Blockchain is a software technology that promises to enable the mass market trading of energy, but how close are we to a financially viable, as well as technically feasible, solution?

Over the past few years, there has been a lot of talk in the energy sector about how blockchain will revolutionise and disrupt the industry status quo.

For some, blockchain, which is based on the principle of a single distributed ledger or database in which all transactions are recorded securely and publicly, is the key to unlocking a more decentralised grid with hundreds of thousands of households generating and selling their own electricity.

But to the doubters, blockchain remains something of an overhyped enigma, with plenty of unanswered questions around whether it can securely deliver at scale and at cost.

Demonstrating blockchain’s power

At present, there are a number of blockchain tests and trials going on in the energy sector. The largest of these is orchestrated by the Energy Web Foundation (EWF), a not-for-profit organisation supported by a large cross-section of European utilities and technology companies, which aims to accelerate the creation of a common platform for running energy industry blockchain applications at scale.

EWF’s test network was launched last year and in October an update was launched to allow it to handle 750 transactions a second.

“In about a year’s time, we intend to release the genesis block of the chain, which will mean it will be a living, thriving system on its own,” says the foundation’s principal and co-founder, Jesse Morris.

But while EWF is working to create a shared industry foundation for blockchain applications, individual companies are not hanging back with pilots to develop their own bespoke blockchain solutions.

Across the UK, utilities are launching blockchain experiments and pilot schemes left, right and centre. A significant proportion of such projects are targeted at enabling peer-to-peer trading, which many believe is the realm in which blockchain can offer the biggest dividends.

Earlier this month, Centrica announced it was joining forces with the US company LO3, which is also behind the Brooklyn Microgrid platform, to look at how blockchain can be used to buy and sell energy in the UK. As part of the trial, a local energy market among 200 businesses and homes will be tested in Cornwall, using LO3’s Exergy platform.

And in April, the tech start-up Verv announced it had completed the first peer-to-peer trade on its test blockchain platform on Hackney’s Bannister housing estate.

Samuel Pachoud, a senior manager at EY, says blockchain’s ability to eliminate the substantial costs involved in trading electricity is what makes it so promising as a peer-to-peer market enabler.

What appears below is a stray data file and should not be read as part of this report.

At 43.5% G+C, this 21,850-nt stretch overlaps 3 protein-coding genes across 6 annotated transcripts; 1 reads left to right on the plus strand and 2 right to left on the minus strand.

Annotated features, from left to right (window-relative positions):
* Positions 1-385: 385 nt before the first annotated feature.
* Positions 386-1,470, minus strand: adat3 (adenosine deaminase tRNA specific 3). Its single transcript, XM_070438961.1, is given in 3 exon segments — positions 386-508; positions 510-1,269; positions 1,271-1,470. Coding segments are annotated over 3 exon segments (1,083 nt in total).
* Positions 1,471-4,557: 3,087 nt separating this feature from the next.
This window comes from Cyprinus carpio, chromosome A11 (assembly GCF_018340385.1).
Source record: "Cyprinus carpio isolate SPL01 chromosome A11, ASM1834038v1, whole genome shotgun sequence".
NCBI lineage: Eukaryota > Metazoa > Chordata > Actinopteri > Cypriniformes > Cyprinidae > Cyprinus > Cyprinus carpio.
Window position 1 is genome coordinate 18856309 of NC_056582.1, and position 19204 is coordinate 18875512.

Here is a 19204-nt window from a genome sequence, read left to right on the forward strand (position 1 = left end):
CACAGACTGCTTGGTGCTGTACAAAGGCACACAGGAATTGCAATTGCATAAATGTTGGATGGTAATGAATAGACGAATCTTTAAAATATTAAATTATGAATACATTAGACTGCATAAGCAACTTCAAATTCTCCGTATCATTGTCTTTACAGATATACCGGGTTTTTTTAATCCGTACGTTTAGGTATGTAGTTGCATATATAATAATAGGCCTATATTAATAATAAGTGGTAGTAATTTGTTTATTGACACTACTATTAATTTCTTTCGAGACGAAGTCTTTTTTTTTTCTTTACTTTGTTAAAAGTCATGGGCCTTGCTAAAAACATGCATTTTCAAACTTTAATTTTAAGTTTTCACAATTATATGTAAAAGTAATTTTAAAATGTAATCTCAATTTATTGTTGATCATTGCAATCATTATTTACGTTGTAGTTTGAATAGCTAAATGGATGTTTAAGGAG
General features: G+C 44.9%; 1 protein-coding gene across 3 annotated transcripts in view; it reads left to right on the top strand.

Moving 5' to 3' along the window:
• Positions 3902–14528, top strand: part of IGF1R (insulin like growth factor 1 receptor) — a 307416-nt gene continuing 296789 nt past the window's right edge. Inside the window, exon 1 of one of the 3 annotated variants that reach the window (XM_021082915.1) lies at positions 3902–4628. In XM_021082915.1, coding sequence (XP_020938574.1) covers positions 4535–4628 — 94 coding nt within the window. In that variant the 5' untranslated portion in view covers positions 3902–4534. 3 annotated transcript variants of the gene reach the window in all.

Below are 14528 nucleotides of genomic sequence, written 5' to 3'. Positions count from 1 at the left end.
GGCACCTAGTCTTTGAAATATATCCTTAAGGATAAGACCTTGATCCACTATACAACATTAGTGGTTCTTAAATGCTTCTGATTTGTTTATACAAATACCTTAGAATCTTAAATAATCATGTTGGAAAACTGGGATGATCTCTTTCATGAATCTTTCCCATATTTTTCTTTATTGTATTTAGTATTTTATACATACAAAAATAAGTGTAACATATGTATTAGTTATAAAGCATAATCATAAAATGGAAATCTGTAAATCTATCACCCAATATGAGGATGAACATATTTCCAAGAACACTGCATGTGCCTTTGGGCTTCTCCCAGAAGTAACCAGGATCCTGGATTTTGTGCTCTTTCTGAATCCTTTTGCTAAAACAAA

Currently, a high price to play makes it “highly impractical” for homeowners to take control of their own energy trading. But with blockchain, such barriers could be significantly reduced, freeing up the potential for individuals to manage trading and payments for small-scale generators, battery storage systems and electric vehicles, all of which could help to balance supply and demand in real time, as well as empowering so-called prosumers.

“We have a very cumbersome and complex value chain with different players, retailers, settling companies and trading platforms,” Pachoud tells Utility Week. “Blockchain can simplify the relationship between the provider and the user. Everyone will be able to participate in the market and not just be able to buy and sell power with your neighbour, but with anyone in the market.”

PwC’s energy blockchain lead for the UK and partner Steve Batt says the technology also has the potential to speed up and increase the accuracy of energy settlements, because “it offers greater transparency and accuracy of data between counterparties and industry participants”.

“We have a simple test that we use with clients,” says Batt. “We say there are six things to check and you need to have four of them in order for blockchain potentially to be a solution to your problem.

“Blockchain can work for you if there are multiple parties that share data; you need to validate data; there needs to be trust among people; there are intermediaries that add to complexity and taking them out might reduce cost and complexity; there are time-sensitive interactions and people have to interact with each other quite frequently.

“And when I look at those characteristics of where blockchain can help, I see many instances within the energy industry where that is true,” he says.

Paul Massara, who was a former chief executive at Npower and is now chief executive at Electron, which has developed its own flexible trading platform, says blockchain is also a way of speeding up the energy supplier switching process for customers.

“Instead of switching in 23 days and you have issues around data reconciliation, bill numbers and addresses, it can all be encoded in a blockchain, which can allow you to switch in 21 seconds,” Massara tells Utility Week.